In the years following its release, Mass Effect 3 has received retrospective attention, with much of it focusing on the ending controversy. For example, a 2017 article by James Davenport of PC Gamer opined that the game's ending received an "inordinate" amount of criticism, and while he agreed that the ending was "problematic", he also noted that fixating on the ending could distract players from other aspects of the game. In 2018, Lucy O'Brien of IGN posited that BioWare's cooperative response to "Retake Mass Effect" contributed to a paradigm shift in how consumers influence video game developers. She ultimately concluded that the movement "helped lift up the velvet rope that once stood between gamer and game-maker." Wes Fenlon from PC Gamer suggested that the popularity of the game's multiplayer mode helped popularize loot boxes, "the worst monetization gimmick of the 2010s" in his opinion, and made it a mainstream feature in the video game industry.
Despite the criticisms aimed at the game, some publications have cited Mass Effect 3 as one of the greatest video games of all time and as one of the best or most important games of the 2010s. In November 2012, the game was included in Time's list of the top 100 video games of all time, and in 2018, it was named among the greatest games of all time by Game Informer. By 2019, Mass Effect 3 was ranked as one of the best video games of the 2010s by VG247, Forbes, and Den of Geek. Eurogamer listed the character Mordin's final scene as one of their favorite moments of the decade. Mass Effect 3 was also identified by VentureBeat as one of the defining games of the 2010s due to the "firestorm of fans, press, and developers converging into an absolute mess of internet culture" over its ending, and its multiplayer mode, which ultimately became an unexpected monetary success.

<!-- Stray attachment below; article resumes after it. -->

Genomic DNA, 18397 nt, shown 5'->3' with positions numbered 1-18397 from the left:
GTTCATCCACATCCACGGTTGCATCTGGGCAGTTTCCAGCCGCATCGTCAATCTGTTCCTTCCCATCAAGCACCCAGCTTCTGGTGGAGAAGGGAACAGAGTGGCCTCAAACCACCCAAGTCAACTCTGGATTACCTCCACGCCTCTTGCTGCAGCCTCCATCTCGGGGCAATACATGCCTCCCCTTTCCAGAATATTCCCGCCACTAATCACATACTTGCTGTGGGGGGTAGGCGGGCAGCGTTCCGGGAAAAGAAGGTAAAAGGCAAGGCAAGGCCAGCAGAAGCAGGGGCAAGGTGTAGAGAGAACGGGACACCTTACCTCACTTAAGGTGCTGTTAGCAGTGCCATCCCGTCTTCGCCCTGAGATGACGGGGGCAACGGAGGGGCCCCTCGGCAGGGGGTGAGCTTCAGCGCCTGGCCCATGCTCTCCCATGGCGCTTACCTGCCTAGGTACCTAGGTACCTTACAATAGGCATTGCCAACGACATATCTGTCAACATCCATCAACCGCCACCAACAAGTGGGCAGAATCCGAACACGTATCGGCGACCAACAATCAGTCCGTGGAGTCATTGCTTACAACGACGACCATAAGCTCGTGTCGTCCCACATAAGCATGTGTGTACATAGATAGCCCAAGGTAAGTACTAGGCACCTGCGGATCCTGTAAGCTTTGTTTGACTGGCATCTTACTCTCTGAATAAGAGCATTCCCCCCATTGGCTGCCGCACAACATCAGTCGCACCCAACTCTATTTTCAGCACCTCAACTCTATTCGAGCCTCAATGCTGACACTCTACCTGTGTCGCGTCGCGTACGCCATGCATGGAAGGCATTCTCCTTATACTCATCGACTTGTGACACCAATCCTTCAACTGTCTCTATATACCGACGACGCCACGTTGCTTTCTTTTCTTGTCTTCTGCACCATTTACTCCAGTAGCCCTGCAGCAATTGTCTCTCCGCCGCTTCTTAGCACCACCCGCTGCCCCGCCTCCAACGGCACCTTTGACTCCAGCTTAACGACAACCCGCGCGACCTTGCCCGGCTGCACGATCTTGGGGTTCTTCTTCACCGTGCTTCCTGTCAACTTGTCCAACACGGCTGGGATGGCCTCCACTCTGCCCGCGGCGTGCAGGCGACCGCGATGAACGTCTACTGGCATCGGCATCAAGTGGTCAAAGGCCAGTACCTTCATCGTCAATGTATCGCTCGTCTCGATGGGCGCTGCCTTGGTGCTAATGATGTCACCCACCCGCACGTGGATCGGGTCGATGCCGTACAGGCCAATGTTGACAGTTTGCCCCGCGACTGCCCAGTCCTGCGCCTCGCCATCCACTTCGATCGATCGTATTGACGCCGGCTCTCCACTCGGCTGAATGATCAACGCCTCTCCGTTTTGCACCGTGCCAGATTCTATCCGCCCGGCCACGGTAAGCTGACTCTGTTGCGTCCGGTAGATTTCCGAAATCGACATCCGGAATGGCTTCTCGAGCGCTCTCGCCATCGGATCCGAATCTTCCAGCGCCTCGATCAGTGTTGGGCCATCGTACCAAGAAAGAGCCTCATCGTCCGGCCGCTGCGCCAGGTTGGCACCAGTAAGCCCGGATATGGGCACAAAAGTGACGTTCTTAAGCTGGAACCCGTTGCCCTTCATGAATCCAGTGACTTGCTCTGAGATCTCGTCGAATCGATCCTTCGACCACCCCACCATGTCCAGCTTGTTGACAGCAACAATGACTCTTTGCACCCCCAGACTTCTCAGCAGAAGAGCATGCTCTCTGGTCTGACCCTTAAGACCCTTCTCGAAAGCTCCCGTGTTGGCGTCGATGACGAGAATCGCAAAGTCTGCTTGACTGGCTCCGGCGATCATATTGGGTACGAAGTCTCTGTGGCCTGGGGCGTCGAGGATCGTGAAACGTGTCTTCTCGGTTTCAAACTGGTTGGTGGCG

On March 21, 2017, a sequel, entitled Mass Effect: Andromeda, was released. The game takes place in the Andromeda galaxy during the 29th century following a 634-year sleeper ship journey from the Milky Way galaxy. It introduces a new protagonist, either Sara or Scott Ryder, and revolves around finding a new homeworld for humanity. As of November 7, 2020, a veteran team at BioWare is working on the next chapter of the Mass Effect universe.